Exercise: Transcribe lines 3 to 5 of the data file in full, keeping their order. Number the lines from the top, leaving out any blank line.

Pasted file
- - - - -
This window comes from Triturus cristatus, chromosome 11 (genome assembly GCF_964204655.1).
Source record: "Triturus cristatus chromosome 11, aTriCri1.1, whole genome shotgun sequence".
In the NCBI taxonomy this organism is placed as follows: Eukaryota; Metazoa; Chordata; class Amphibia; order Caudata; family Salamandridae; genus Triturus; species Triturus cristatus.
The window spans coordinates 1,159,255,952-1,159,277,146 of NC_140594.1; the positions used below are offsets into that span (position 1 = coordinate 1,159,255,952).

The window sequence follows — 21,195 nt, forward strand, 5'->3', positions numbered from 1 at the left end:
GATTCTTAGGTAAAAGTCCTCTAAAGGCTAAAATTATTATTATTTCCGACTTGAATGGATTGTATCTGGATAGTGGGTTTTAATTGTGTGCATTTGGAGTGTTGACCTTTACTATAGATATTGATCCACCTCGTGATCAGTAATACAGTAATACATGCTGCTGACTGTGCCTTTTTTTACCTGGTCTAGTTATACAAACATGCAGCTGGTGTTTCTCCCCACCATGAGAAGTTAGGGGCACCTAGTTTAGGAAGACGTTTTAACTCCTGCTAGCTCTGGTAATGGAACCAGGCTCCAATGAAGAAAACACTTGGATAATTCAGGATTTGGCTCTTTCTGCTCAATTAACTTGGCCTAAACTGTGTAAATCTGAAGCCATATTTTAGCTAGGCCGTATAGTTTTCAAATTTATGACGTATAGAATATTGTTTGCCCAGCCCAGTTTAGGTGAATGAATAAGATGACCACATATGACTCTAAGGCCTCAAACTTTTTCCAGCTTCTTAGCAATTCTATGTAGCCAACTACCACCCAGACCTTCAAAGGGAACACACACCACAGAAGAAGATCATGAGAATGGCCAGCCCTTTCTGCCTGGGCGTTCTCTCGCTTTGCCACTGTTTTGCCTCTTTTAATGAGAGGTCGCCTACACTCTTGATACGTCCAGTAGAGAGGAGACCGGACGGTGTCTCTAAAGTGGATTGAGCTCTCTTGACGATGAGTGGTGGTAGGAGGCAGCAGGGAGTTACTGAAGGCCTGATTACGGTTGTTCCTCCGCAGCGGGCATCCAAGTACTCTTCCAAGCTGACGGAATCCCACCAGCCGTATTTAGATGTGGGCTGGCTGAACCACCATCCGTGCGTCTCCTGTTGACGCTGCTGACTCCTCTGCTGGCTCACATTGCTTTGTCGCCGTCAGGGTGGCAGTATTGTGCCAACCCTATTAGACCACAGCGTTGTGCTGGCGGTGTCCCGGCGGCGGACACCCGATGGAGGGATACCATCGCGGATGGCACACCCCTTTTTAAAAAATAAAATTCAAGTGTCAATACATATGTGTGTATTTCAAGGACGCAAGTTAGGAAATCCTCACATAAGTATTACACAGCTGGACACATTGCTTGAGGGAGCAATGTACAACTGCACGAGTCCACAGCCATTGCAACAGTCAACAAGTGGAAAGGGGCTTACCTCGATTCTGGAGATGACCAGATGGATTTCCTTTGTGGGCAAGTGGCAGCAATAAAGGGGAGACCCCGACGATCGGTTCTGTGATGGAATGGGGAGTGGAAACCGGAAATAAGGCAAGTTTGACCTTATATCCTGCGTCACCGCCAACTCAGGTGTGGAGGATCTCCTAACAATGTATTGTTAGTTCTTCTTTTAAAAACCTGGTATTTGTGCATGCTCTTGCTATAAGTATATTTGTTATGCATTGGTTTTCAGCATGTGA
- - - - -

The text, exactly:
In the NCBI taxonomy this organism is placed as follows: Eukaryota; Metazoa; Chordata; class Amphibia; order Caudata; family Salamandridae; genus Triturus; species Triturus cristatus.
The window spans coordinates 1,159,255,952-1,159,277,146 of NC_140594.1; the positions used below are offsets into that span (position 1 = coordinate 1,159,255,952).

The window sequence follows — 21,195 nt, forward strand, 5'->3', positions numbered from 1 at the left end: